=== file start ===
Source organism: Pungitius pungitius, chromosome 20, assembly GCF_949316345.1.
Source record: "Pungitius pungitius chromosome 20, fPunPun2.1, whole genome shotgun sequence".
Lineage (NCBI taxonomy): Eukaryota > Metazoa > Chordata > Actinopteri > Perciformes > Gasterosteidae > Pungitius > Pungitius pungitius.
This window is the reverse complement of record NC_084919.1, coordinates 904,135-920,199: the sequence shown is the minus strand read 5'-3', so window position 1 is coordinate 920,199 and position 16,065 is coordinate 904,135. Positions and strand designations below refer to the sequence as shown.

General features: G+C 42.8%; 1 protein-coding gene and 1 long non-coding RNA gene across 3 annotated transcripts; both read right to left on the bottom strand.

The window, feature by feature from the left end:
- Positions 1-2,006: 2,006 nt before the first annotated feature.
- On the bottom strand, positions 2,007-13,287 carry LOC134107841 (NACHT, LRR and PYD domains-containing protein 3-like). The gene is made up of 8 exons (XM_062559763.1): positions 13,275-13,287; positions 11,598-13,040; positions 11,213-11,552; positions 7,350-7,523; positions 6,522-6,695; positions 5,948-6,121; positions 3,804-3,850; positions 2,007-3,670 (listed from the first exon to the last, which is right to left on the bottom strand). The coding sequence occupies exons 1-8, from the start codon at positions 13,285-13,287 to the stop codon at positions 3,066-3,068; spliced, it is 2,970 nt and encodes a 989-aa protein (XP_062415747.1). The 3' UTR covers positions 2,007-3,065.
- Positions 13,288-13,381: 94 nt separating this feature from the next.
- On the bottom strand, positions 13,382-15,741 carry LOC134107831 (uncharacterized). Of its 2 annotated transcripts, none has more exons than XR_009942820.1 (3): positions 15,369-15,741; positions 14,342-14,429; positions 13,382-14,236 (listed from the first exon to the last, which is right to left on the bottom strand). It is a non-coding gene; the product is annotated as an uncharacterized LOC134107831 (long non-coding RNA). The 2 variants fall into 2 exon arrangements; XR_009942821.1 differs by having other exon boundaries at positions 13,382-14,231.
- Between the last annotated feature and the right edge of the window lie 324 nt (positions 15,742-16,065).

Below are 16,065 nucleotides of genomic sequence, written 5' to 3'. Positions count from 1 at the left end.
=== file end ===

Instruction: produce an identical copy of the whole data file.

Source organism: Pungitius pungitius, chromosome 20, assembly GCF_949316345.1.
Source record: "Pungitius pungitius chromosome 20, fPunPun2.1, whole genome shotgun sequence".
Lineage (NCBI taxonomy): Eukaryota > Metazoa > Chordata > Actinopteri > Perciformes > Gasterosteidae > Pungitius > Pungitius pungitius.
This window is the reverse complement of record NC_084919.1, coordinates 904,135-920,199: the sequence shown is the minus strand read 5'-3', so window position 1 is coordinate 920,199 and position 16,065 is coordinate 904,135. Positions and strand designations below refer to the sequence as shown.

General features: G+C 42.8%; 1 protein-coding gene and 1 long non-coding RNA gene across 3 annotated transcripts; both read right to left on the bottom strand.

The window, feature by feature from the left end:
- Positions 1-2,006: 2,006 nt before the first annotated feature.
- On the bottom strand, positions 2,007-13,287 carry LOC134107841 (NACHT, LRR and PYD domains-containing protein 3-like). The gene is made up of 8 exons (XM_062559763.1): positions 13,275-13,287; positions 11,598-13,040; positions 11,213-11,552; positions 7,350-7,523; positions 6,522-6,695; positions 5,948-6,121; positions 3,804-3,850; positions 2,007-3,670 (listed from the first exon to the last, which is right to left on the bottom strand). The coding sequence occupies exons 1-8, from the start codon at positions 13,285-13,287 to the stop codon at positions 3,066-3,068; spliced, it is 2,970 nt and encodes a 989-aa protein (XP_062415747.1). The 3' UTR covers positions 2,007-3,065.
- Positions 13,288-13,381: 94 nt separating this feature from the next.
- On the bottom strand, positions 13,382-15,741 carry LOC134107831 (uncharacterized). Of its 2 annotated transcripts, none has more exons than XR_009942820.1 (3): positions 15,369-15,741; positions 14,342-14,429; positions 13,382-14,236 (listed from the first exon to the last, which is right to left on the bottom strand). It is a non-coding gene; the product is annotated as an uncharacterized LOC134107831 (long non-coding RNA). The 2 variants fall into 2 exon arrangements; XR_009942821.1 differs by having other exon boundaries at positions 13,382-14,231.
- Between the last annotated feature and the right edge of the window lie 324 nt (positions 15,742-16,065).

Below are 16,065 nucleotides of genomic sequence, written 5' to 3'. Positions count from 1 at the left end.